Following oral administration of14C-losartan to 18-day pregnant rats, the transfer of radioactivity across the placenta and its distribution into and removal from fetal tissues were very slow. Radioactivity in maternal tissues reached its peak within 1 hour after dosing, and declined with time, whereas radioactivity in fetal tissues increased gradually and reached its peak between 1 and 8 hours. The radioactivity in fetal tissues remained virtually unchanged from 8 to 24 hours. At 8 or 24 hours after dosing, radioactivity in the fetus accounted for 0.01% of the administered dose.

5)   Milk Transfer

Following oral administration of14C-losartan potassium to lactating rats, the radioactivity appeared in the milk as early as 30 minutes (the first time point) after dosing and reached the peak at 8 hours, indicating a slow milk transfer of the radioactivity. The radioactivity in the milk declined from 8 to 48 hours in parallel to that in plasma. The ratios of radioactive equivalents in milk to those in plasma increased with time. The ratio was 0.024 at 30 minutes; at 48 hours after dosing, the ratio was 0.45.

e.  Metabolism

1)   In Vitro Metabolism

The in vitro metabolism of losartan has been investigated extensively with liver slice preparations from rats, monkeys, and humans. The in vitro metabolism was different among the species. In the rat, the primary route of metabolism was oxidative, leading to either monohydroxylated or other oxidized (e.g., L‑158641) metabolites, whereas in monkeys, glucuronidation of the tetrazole moiety predominated. The metabolism of losartan potassium by human liver slices, however, was not dominated by a single metabolic pathway, as with rats and monkeys, but was characterized by an approximately equal distribution of both oxidized and glucuronidated metabolites. When losartan was incubated with dog hepatocytes, the tetrazole-N2-glucuronide (L‑158783) was the major metabolite. In addition to the glucuronide, 3 minor metabolites were identified in hepatocyte incubations: ω‑1 hydroxylated,ω‑3 hydroxylated, and the active carboxylic acid metabolite. With the exception of the carboxylic acid metabolite, L‑158641, all metabolites showed much lower pharmacological activity than did the parent drug by in vitroangiotensin II receptor binding assay.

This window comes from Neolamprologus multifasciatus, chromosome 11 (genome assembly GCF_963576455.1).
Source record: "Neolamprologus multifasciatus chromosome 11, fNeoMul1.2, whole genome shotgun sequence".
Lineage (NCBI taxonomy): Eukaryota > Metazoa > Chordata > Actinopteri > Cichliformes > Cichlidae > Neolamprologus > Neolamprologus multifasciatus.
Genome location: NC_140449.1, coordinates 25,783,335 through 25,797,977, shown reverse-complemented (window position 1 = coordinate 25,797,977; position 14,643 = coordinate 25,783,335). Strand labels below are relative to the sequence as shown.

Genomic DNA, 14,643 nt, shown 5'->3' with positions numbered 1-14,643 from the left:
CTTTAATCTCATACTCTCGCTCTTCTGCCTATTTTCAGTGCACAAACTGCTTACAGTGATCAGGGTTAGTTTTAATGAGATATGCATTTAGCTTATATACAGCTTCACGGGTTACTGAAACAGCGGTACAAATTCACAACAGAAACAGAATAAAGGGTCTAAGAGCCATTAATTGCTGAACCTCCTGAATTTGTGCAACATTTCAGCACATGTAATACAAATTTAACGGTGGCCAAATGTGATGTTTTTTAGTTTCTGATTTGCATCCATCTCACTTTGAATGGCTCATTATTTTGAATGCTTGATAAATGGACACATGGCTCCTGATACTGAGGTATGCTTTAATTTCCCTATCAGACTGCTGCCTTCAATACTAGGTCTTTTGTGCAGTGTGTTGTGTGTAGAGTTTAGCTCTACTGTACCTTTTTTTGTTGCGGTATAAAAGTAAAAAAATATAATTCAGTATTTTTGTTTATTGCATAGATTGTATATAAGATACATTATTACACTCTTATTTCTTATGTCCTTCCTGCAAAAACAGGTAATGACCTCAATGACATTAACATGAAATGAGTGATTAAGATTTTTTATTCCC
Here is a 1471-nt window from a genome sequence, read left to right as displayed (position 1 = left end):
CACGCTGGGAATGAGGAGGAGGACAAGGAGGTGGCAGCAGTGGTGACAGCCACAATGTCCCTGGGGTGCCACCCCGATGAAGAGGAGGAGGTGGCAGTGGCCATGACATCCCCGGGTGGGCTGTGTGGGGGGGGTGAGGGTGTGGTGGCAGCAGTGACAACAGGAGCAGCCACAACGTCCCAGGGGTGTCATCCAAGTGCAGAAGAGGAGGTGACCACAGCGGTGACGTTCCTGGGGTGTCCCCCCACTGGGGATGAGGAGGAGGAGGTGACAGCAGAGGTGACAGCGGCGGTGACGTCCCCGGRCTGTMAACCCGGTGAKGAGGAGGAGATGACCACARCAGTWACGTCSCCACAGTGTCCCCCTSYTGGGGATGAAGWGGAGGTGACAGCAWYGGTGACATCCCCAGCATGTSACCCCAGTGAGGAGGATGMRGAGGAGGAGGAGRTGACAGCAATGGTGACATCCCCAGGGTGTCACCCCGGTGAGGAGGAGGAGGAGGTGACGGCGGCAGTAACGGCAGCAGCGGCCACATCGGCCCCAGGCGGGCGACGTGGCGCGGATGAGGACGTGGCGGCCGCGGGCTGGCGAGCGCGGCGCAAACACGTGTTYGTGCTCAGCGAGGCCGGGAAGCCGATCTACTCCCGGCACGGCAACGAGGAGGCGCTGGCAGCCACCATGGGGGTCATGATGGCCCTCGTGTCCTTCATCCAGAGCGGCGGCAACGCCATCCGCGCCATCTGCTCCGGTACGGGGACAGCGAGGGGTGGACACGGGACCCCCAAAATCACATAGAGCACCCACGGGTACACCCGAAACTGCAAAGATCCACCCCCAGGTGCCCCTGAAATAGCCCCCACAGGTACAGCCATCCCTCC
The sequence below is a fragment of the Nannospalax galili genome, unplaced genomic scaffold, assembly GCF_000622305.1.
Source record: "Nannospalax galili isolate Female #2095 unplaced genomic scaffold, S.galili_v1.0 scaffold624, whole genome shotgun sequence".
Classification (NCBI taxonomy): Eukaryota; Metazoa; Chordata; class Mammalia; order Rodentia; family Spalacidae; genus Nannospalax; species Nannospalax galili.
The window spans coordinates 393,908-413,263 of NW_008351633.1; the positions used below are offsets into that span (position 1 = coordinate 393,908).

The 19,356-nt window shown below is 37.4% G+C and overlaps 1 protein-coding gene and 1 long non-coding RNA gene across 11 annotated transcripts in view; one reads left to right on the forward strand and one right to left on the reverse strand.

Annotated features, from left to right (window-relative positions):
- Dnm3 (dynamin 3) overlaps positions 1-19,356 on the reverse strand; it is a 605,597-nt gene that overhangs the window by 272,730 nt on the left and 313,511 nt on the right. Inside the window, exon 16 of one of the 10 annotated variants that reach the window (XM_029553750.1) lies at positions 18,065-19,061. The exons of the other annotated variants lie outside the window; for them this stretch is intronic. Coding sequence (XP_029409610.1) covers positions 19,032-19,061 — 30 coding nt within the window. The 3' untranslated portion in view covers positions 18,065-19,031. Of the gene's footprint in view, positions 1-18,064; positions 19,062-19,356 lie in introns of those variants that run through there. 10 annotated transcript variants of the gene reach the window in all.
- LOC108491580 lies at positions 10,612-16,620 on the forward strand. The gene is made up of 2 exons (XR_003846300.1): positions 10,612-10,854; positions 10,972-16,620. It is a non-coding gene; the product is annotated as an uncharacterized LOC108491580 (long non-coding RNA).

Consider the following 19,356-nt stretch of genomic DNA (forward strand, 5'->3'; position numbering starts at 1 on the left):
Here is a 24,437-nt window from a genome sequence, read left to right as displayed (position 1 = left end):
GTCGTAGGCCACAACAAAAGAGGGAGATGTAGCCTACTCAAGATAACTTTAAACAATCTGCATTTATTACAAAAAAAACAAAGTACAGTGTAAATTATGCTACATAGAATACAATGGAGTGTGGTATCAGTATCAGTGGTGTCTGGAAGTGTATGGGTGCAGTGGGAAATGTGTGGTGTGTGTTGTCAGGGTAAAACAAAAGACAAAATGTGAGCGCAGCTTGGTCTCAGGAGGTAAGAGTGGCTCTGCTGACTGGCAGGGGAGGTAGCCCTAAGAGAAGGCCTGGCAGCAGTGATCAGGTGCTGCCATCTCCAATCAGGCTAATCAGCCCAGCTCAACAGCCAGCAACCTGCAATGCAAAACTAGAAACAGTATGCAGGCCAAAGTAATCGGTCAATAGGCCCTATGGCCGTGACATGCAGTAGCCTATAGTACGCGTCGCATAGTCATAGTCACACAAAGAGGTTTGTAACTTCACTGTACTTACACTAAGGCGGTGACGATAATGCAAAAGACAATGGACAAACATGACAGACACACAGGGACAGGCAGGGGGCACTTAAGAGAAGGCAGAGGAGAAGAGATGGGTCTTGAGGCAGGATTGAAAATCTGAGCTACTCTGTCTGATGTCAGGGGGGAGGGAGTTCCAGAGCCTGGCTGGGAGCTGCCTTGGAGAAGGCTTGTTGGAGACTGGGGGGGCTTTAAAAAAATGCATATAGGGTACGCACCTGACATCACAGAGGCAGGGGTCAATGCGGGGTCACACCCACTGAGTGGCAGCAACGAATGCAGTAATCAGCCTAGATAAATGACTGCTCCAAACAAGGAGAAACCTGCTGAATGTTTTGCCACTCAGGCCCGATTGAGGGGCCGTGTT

2)   Conversion of Losartan to L-158641

Evidence that losartan potassium is converted to its pharmacologically active metabolite, L‑158641, via the aldehyde intermediate, L‑158610 (E‑3179), was obtained by incubation with human liver microsomes. In an atmosphere of18O2, it was shown that losartan and L‑158610 were converted to L‑158641 in a reaction that was both NADPH- and oxygen-dependent, and that18O2 was incorporated into L‑158641. The maximal formation rates (Vmax) of L‑158641 from losartan and L‑158610 were estimated to be about 0.1 and 2 nmol/nmol P-450/minute, respectively, indicating that the conversion of losartan to its aldehyde intermediate (L‑158610) is the rate-limiting step in the biotransformation of losartan to its active metabolite, L‑158641. In vitro studies with specific enzyme inhibitors and recombinant isoforms of human cytochrome P-450 indicate that the conversion of losartan to L‑158641 is catalyzed by cytochrome P-450, and that both CYP2C and CYP3A isoforms are involved in this biotransformation.

3)   Conversion of Losartan to L‑158795 and L-158796[10]

In vitro studies with specific enzyme inhibitors indicate that both CYP2C and CYP3A isoforms are also involved in the hydroxylation of the butyl side chain of losartan to the monohydroxybutyl derivatives L‑158795 (ω‑1) and L‑158796 (ω‑3).

f.   Excretion

1)   Biliary Excretion

Following administration of an IV dose of14C-losartan potassium to rats, 90% of the dose was excreted in the feces and 4.2% in the urine in 48 hours. When14C‑losartan potassium was given to bile duct-cannulated rats, 95.5% of the dose was excreted in the bile in 48 hours (14.6% as unchanged parent drug, 26.6% as L‑158641 and 7.8% as the tetrazole-N2-glucuronide, L‑158783), with only4.2% in the urine and 0.7% in the feces, indicating that biliary excretion was the major route of elimination of radioactivity (parent drug + metabolites). Thus, losartan potassium undergoes extensive metabolism in the rat, while biliary excretion of unchanged drug contributes less to its overall elimination.

When14C‑losartan potassium was given intravenously to dogs, 72% of the dose was excreted in the feces and 19% in the urine in 168 hours, suggesting that the major route of radioactivity elimination was via the bile.

2)   Renal Excretion

In chimpanzees, renal clearance of losartan was 86.6 mL/min, which accounted for 14% of CL (619.2 mL/min). On the other hand, renal clearance of L‑158641 contributed significantly to its elimination. Following an IV dose of L‑158641, renal clearance was 40 mL/min, which accounted for ~55% of CL.